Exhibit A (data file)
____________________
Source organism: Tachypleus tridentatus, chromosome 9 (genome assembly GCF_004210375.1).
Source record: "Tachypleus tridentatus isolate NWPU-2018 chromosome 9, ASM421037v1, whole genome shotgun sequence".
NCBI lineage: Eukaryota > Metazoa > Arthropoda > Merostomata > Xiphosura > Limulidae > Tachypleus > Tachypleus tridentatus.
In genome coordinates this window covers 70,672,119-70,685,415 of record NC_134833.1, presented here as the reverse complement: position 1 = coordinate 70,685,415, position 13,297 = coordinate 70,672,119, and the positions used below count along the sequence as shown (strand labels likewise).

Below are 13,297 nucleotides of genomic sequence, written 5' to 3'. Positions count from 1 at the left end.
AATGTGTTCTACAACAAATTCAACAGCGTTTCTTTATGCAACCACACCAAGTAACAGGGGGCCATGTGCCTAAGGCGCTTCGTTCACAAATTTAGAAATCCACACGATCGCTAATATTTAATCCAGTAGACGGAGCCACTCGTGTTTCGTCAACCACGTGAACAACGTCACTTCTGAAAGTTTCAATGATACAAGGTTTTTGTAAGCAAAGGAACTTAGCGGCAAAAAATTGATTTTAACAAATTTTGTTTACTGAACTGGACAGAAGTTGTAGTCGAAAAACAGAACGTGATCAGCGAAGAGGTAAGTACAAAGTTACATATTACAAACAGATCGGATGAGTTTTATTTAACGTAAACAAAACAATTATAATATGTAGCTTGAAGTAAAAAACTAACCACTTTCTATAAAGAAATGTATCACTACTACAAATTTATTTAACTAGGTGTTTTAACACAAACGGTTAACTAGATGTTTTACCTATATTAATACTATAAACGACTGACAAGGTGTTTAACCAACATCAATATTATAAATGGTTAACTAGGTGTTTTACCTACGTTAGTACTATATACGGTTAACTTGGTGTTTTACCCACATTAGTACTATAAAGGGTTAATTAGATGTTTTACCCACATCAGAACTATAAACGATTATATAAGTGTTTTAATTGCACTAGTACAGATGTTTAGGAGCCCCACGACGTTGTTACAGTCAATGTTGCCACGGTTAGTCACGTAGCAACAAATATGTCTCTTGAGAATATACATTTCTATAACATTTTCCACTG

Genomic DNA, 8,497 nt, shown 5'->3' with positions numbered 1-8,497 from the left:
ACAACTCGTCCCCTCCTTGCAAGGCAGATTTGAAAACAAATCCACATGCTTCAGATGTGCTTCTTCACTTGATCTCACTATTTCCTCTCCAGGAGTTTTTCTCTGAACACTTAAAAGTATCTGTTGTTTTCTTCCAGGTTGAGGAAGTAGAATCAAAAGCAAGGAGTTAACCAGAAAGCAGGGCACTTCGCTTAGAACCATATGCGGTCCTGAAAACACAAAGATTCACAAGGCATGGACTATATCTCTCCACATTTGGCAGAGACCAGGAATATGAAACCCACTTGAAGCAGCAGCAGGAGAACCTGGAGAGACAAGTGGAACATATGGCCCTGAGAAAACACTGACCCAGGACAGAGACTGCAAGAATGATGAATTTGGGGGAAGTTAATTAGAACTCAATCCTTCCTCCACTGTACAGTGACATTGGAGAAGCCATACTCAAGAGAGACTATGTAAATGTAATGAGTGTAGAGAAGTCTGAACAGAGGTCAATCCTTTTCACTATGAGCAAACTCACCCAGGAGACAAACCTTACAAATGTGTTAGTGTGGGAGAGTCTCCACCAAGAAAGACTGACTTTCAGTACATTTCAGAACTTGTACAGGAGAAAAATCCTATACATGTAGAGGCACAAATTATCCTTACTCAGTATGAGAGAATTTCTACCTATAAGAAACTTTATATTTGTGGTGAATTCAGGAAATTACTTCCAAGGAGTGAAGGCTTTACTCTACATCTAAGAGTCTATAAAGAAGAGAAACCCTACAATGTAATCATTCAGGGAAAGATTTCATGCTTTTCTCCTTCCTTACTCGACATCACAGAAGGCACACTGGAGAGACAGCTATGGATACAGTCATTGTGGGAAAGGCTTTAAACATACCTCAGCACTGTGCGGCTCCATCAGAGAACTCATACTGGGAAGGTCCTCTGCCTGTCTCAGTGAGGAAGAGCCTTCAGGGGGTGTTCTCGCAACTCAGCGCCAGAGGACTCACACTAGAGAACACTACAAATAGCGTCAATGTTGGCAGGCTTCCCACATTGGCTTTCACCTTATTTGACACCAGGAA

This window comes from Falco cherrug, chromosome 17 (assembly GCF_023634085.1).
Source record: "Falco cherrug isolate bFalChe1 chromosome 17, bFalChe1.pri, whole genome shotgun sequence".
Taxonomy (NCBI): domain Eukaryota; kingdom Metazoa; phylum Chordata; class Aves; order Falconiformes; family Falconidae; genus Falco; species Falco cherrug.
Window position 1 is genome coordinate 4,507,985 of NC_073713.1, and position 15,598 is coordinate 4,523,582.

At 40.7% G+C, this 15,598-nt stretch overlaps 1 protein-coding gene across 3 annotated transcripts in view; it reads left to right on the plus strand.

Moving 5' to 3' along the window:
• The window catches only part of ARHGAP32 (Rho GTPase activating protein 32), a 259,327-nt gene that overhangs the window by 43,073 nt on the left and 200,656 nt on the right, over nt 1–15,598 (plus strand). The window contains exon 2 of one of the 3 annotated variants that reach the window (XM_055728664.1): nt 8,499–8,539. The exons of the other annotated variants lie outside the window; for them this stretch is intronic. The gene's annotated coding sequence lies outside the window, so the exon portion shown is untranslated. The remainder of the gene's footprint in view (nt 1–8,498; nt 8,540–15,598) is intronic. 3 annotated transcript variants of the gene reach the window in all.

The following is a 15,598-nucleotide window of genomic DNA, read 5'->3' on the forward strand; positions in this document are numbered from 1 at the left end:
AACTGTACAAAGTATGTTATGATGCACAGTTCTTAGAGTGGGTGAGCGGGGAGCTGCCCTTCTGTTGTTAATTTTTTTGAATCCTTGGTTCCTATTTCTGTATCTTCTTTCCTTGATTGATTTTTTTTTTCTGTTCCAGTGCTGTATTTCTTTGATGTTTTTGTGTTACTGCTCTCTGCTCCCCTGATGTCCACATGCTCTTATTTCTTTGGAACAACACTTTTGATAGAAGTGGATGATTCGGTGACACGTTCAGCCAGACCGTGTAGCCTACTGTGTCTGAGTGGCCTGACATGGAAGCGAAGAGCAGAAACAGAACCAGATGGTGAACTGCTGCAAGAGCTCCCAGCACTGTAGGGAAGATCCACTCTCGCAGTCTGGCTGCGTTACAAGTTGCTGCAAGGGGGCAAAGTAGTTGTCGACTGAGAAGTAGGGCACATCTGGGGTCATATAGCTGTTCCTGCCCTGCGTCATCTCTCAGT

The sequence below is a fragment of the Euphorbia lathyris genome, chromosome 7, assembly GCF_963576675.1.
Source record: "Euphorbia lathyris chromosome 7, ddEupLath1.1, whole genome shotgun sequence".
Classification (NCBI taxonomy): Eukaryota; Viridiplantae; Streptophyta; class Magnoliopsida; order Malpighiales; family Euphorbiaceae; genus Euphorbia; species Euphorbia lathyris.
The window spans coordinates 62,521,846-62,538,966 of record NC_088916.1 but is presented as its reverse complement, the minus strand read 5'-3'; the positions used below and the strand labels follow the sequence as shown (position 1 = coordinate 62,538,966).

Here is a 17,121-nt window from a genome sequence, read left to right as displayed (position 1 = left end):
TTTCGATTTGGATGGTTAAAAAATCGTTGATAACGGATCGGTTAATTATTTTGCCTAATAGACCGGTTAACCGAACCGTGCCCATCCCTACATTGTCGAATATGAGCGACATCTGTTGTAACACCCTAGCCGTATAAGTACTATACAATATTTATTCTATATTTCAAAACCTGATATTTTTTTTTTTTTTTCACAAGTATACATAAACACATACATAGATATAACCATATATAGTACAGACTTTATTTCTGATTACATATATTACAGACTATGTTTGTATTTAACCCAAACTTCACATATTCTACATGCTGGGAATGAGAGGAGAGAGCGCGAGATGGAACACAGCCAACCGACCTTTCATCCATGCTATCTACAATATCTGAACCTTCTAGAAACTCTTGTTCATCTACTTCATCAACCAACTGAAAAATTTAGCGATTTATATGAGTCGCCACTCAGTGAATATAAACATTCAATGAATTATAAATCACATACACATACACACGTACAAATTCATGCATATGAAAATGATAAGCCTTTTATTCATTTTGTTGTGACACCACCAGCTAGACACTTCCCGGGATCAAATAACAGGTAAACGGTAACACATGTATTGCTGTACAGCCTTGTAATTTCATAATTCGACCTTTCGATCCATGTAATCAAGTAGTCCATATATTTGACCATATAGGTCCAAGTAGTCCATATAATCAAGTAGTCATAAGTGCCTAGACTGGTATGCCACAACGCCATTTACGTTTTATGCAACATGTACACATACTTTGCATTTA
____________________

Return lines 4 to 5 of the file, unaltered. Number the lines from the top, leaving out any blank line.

In genome coordinates this window covers 70,672,119-70,685,415 of record NC_134833.1, presented here as the reverse complement: position 1 = coordinate 70,685,415, position 13,297 = coordinate 70,672,119, and the positions used below count along the sequence as shown (strand labels likewise).

Below are 13,297 nucleotides of genomic sequence, written 5' to 3'. Positions count from 1 at the left end.